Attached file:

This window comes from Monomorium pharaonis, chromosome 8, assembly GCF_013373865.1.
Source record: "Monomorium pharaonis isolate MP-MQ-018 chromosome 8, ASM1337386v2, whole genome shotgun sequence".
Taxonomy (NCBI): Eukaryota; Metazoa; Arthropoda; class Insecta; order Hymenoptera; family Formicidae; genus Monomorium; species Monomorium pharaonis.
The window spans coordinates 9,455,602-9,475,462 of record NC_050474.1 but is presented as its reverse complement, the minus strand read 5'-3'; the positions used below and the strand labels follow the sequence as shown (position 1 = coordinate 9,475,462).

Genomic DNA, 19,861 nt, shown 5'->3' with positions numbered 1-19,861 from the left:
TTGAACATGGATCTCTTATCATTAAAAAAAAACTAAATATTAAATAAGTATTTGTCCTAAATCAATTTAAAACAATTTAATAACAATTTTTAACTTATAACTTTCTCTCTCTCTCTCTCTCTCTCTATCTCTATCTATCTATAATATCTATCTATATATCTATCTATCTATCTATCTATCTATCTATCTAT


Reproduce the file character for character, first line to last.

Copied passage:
This window comes from Monomorium pharaonis, chromosome 8, assembly GCF_013373865.1.
Source record: "Monomorium pharaonis isolate MP-MQ-018 chromosome 8, ASM1337386v2, whole genome shotgun sequence".
Taxonomy (NCBI): Eukaryota; Metazoa; Arthropoda; class Insecta; order Hymenoptera; family Formicidae; genus Monomorium; species Monomorium pharaonis.
The window spans coordinates 9,455,602-9,475,462 of record NC_050474.1 but is presented as its reverse complement, the minus strand read 5'-3'; the positions used below and the strand labels follow the sequence as shown (position 1 = coordinate 9,475,462).

Genomic DNA, 19,861 nt, shown 5'->3' with positions numbered 1-19,861 from the left:
TTGAACATGGATCTCTTATCATTAAAAAAAAACTAAATATTAAATAAGTATTTGTCCTAAATCAATTTAAAACAATTTAATAACAATTTTTAACTTATAACTTTCTCTCTCTCTCTCTCTCTCTCTATCTCTATCTATCTATAATATCTATCTATATATCTATCTATCTATCTATCTATCTATCTATCTAT